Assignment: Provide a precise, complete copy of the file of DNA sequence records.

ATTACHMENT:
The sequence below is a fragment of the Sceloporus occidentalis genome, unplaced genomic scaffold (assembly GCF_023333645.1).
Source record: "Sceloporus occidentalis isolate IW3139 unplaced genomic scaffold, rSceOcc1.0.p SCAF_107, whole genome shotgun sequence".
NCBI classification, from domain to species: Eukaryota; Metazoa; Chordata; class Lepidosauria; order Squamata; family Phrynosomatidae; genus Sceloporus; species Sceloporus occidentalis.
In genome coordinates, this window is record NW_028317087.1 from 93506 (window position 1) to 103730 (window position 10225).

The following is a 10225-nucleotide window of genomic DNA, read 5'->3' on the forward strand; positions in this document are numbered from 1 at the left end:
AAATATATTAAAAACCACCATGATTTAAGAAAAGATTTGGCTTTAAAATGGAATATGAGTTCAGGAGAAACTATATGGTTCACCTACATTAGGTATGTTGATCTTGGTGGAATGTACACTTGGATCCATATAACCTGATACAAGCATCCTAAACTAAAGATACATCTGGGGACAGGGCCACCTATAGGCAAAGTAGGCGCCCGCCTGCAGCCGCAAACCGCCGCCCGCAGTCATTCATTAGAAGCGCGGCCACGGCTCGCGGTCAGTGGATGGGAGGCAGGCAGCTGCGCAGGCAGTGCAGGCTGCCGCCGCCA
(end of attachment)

The sequence below is a fragment of the Sceloporus occidentalis genome, unplaced genomic scaffold (assembly GCF_023333645.1).
Source record: "Sceloporus occidentalis isolate IW3139 unplaced genomic scaffold, rSceOcc1.0.p SCAF_107, whole genome shotgun sequence".
NCBI classification, from domain to species: Eukaryota; Metazoa; Chordata; class Lepidosauria; order Squamata; family Phrynosomatidae; genus Sceloporus; species Sceloporus occidentalis.
In genome coordinates, this window is record NW_028317087.1 from 93506 (window position 1) to 103730 (window position 10225).

The following is a 10225-nucleotide window of genomic DNA, read 5'->3' on the forward strand; positions in this document are numbered from 1 at the left end:
AAATATATTAAAAACCACCATGATTTAAGAAAAGATTTGGCTTTAAAATGGAATATGAGTTCAGGAGAAACTATATGGTTCACCTACATTAGGTATGTTGATCTTGGTGGAATGTACACTTGGATCCATATAACCTGATACAAGCATCCTAAACTAAAGATACATCTGGGGACAGGGCCACCTATAGGCAAAGTAGGCGCCCGCCTGCAGCCGCAAACCGCCGCCCGCAGTCATTCATTAGAAGCGCGGCCACGGCTCGCGGTCAGTGGATGGGAGGCAGGCAGCTGCGCAGGCAGTGCAGGCTGCCGCCGCCA